And Jason also advised to resist the temptation of trying things out before you understand the “what, who, and why” of your strategy.
“It’s very tempting for new marketers to go into a business and just want to get some stuff out there. Particularly if you’ve got an executive team or a CEO who wants to see immediate results, that pressure can be immense to just post on social media or sponsor a partner report. But that kind of ‘product marketing’ research phase piece is fundamental to nail right at the very beginning.”
Once the research phase is complete, you should then move on to what Jason refers to as funnel mapping. When you’re just getting started, use a simple marketing funnel of:
And try to see things from your customers’ perspective when analysing how their journey down the marketing funnel will play out.
Jason said, “Your goal as a new marketer within a start-up is to grasp exactly where your customers are engaging. Not just with your company, but with the industry and the problems that you’re trying to solve, how they evaluate the solutions to those problems, and what’s going to convince them to make a purchase.”
“Only once you’ve got that understanding of exactly where your customers are spending time, and where they’re doing this evaluation, can you start to map that information against your marketing funnel. That ultimately guides where you choose to invest your budget.”
Finally, Jason explained how to handle the campaign planning phase of an early-stage marketing strategy.
“This is more of your bread-and-butter marketing,” he said. “Your goal is really to validate a hypothesis, like with an experiment. I like to map out a three-month campaign versus a full year campaign. It’s very likely, in doing that, you’re going to learn something that will then impact what the next quarter’s campaign is going to look like.”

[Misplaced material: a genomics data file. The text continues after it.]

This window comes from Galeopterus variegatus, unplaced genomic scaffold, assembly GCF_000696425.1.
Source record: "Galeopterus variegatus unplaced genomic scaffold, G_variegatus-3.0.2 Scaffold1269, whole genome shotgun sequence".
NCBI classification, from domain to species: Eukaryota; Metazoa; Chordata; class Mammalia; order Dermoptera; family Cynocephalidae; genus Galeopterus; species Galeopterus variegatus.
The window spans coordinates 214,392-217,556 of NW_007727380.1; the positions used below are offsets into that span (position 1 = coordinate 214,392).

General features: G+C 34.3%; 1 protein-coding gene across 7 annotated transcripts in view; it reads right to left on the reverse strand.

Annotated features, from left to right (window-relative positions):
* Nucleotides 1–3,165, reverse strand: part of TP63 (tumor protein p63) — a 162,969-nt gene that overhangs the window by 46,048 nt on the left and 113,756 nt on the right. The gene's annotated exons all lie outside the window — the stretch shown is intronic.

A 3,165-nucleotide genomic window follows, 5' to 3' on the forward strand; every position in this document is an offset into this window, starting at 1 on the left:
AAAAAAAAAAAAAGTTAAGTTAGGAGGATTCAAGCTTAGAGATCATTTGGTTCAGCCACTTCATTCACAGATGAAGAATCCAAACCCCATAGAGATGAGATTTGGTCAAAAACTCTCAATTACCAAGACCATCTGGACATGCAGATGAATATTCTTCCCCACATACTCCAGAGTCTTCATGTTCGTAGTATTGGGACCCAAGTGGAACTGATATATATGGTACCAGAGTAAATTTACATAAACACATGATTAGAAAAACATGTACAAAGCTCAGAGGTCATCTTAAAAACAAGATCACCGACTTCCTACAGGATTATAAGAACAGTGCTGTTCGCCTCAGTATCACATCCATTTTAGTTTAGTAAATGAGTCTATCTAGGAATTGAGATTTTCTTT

“I structure those campaigns against what I call my ABCDE framework. You should basically outline these five things:
When discussing common pitfalls which you should be wary of, Jason circled back to his first point about being spoilt for choice, or not knowing where to start.
Jason said, “What I’m learning more and more as I grow as a marketing professional is the importance of being deliberate and intentional about what you’re trying to achieve. You can go in 100 different directions as an early-stage marketer, in terms of where you’re putting your focus. But you ultimately need to choose something. Even if that idea doesn’t pan out the way you intended it to, you need to focus on something specific.”
“So be deliberate, not just within your team but also with your superiors in the executive team as well. Because I’m sure we’ve all worked with CEOs who want to be known by every possible person on the planet. That’s just not achievable, and you’ve got to crush that stuff when you’re being intentional about your targets right at the get-go.”
It’s also worth touching back on the earlier point about the importance of doing plenty of research before launching into anything too soon. This is another common pitfall you should be working hard to avoid.
It’s always tempting to skip the fundamental research phase and move straight into a cadence of getting some activity out there. But, as Jason said, it’s crucial to first understand the what, who, and why of your marketing strategy.